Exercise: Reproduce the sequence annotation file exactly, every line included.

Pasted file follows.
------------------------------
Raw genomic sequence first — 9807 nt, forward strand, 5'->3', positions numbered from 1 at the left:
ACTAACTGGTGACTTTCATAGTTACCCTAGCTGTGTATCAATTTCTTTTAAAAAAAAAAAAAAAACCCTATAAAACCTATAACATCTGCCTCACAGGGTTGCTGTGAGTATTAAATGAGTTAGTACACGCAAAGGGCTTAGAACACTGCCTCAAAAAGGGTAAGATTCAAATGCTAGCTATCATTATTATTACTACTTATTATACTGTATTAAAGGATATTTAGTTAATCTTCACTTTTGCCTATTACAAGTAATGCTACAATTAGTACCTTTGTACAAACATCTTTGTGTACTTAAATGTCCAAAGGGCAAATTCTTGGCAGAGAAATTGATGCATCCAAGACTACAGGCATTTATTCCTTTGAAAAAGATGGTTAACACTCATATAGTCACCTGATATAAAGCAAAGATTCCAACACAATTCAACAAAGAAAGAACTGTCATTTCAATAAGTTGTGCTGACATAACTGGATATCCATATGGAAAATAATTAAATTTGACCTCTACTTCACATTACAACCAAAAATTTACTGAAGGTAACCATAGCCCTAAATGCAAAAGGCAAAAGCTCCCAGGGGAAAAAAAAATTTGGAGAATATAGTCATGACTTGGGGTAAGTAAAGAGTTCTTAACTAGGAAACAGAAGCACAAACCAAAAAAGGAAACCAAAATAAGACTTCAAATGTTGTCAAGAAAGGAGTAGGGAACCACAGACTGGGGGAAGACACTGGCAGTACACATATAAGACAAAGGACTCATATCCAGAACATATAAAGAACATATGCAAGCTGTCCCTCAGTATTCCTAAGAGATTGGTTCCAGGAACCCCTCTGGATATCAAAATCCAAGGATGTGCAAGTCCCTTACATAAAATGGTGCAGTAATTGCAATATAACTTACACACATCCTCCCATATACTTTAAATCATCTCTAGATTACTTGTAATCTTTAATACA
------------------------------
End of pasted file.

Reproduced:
Raw genomic sequence first — 9807 nt, forward strand, 5'->3', positions numbered from 1 at the left:
ACTAACTGGTGACTTTCATAGTTACCCTAGCTGTGTATCAATTTCTTTTAAAAAAAAAAAAAAAACCCTATAAAACCTATAACATCTGCCTCACAGGGTTGCTGTGAGTATTAAATGAGTTAGTACACGCAAAGGGCTTAGAACACTGCCTCAAAAAGGGTAAGATTCAAATGCTAGCTATCATTATTATTACTACTTATTATACTGTATTAAAGGATATTTAGTTAATCTTCACTTTTGCCTATTACAAGTAATGCTACAATTAGTACCTTTGTACAAACATCTTTGTGTACTTAAATGTCCAAAGGGCAAATTCTTGGCAGAGAAATTGATGCATCCAAGACTACAGGCATTTATTCCTTTGAAAAAGATGGTTAACACTCATATAGTCACCTGATATAAAGCAAAGATTCCAACACAATTCAACAAAGAAAGAACTGTCATTTCAATAAGTTGTGCTGACATAACTGGATATCCATATGGAAAATAATTAAATTTGACCTCTACTTCACATTACAACCAAAAATTTACTGAAGGTAACCATAGCCCTAAATGCAAAAGGCAAAAGCTCCCAGGGGAAAAAAAAATTTGGAGAATATAGTCATGACTTGGGGTAAGTAAAGAGTTCTTAACTAGGAAACAGAAGCACAAACCAAAAAAGGAAACCAAAATAAGACTTCAAATGTTGTCAAGAAAGGAGTAGGGAACCACAGACTGGGGGAAGACACTGGCAGTACACATATAAGACAAAGGACTCATATCCAGAACATATAAAGAACATATGCAAGCTGTCCCTCAGTATTCCTAAGAGATTGGTTCCAGGAACCCCTCTGGATATCAAAATCCAAGGATGTGCAAGTCCCTTACATAAAATGGTGCAGTAATTGCAATATAACTTACACACATCCTCCCATATACTTTAAATCATCTCTAGATTACTTGTAATCTTTAATACA